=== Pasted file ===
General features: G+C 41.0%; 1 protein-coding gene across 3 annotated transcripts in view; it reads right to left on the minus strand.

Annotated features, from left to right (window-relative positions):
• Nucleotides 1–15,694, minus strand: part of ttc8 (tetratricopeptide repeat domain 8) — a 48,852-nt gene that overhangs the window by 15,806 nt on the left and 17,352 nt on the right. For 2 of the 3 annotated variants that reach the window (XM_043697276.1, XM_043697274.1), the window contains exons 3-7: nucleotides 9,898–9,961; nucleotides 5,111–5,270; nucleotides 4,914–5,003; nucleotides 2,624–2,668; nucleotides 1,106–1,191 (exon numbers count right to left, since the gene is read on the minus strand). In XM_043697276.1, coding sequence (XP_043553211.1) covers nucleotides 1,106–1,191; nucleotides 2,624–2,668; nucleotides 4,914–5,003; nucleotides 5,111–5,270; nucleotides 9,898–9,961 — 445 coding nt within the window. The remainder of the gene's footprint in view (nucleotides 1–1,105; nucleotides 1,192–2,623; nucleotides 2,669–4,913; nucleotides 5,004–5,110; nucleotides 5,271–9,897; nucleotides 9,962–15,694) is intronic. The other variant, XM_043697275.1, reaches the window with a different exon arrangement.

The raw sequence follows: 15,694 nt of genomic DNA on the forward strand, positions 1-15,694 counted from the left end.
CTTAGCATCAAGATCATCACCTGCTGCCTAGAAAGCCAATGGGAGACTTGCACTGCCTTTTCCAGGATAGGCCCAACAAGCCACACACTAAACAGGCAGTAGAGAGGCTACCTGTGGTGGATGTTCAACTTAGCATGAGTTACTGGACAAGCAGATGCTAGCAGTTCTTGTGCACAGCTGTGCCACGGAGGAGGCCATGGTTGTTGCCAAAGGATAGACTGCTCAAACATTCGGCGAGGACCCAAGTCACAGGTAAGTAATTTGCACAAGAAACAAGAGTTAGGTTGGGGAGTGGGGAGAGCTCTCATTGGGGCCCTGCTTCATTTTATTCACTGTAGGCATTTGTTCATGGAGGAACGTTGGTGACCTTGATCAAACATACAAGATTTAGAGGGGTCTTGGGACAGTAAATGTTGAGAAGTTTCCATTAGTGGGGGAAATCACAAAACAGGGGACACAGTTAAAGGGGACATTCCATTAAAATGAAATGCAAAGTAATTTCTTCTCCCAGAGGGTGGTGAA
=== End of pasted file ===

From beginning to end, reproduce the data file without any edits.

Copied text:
General features: G+C 41.0%; 1 protein-coding gene across 3 annotated transcripts in view; it reads right to left on the minus strand.

Annotated features, from left to right (window-relative positions):
• Nucleotides 1–15,694, minus strand: part of ttc8 (tetratricopeptide repeat domain 8) — a 48,852-nt gene that overhangs the window by 15,806 nt on the left and 17,352 nt on the right. For 2 of the 3 annotated variants that reach the window (XM_043697276.1, XM_043697274.1), the window contains exons 3-7: nucleotides 9,898–9,961; nucleotides 5,111–5,270; nucleotides 4,914–5,003; nucleotides 2,624–2,668; nucleotides 1,106–1,191 (exon numbers count right to left, since the gene is read on the minus strand). In XM_043697276.1, coding sequence (XP_043553211.1) covers nucleotides 1,106–1,191; nucleotides 2,624–2,668; nucleotides 4,914–5,003; nucleotides 5,111–5,270; nucleotides 9,898–9,961 — 445 coding nt within the window. The remainder of the gene's footprint in view (nucleotides 1–1,105; nucleotides 1,192–2,623; nucleotides 2,669–4,913; nucleotides 5,004–5,110; nucleotides 5,271–9,897; nucleotides 9,962–15,694) is intronic. The other variant, XM_043697275.1, reaches the window with a different exon arrangement.

The raw sequence follows: 15,694 nt of genomic DNA on the forward strand, positions 1-15,694 counted from the left end.
CTTAGCATCAAGATCATCACCTGCTGCCTAGAAAGCCAATGGGAGACTTGCACTGCCTTTTCCAGGATAGGCCCAACAAGCCACACACTAAACAGGCAGTAGAGAGGCTACCTGTGGTGGATGTTCAACTTAGCATGAGTTACTGGACAAGCAGATGCTAGCAGTTCTTGTGCACAGCTGTGCCACGGAGGAGGCCATGGTTGTTGCCAAAGGATAGACTGCTCAAACATTCGGCGAGGACCCAAGTCACAGGTAAGTAATTTGCACAAGAAACAAGAGTTAGGTTGGGGAGTGGGGAGAGCTCTCATTGGGGCCCTGCTTCATTTTATTCACTGTAGGCATTTGTTCATGGAGGAACGTTGGTGACCTTGATCAAACATACAAGATTTAGAGGGGTCTTGGGACAGTAAATGTTGAGAAGTTTCCATTAGTGGGGGAAATCACAAAACAGGGGACACAGTTAAAGGGGACATTCCATTAAAATGAAATGCAAAGTAATTTCTTCTCCCAGAGGGTGGTGAA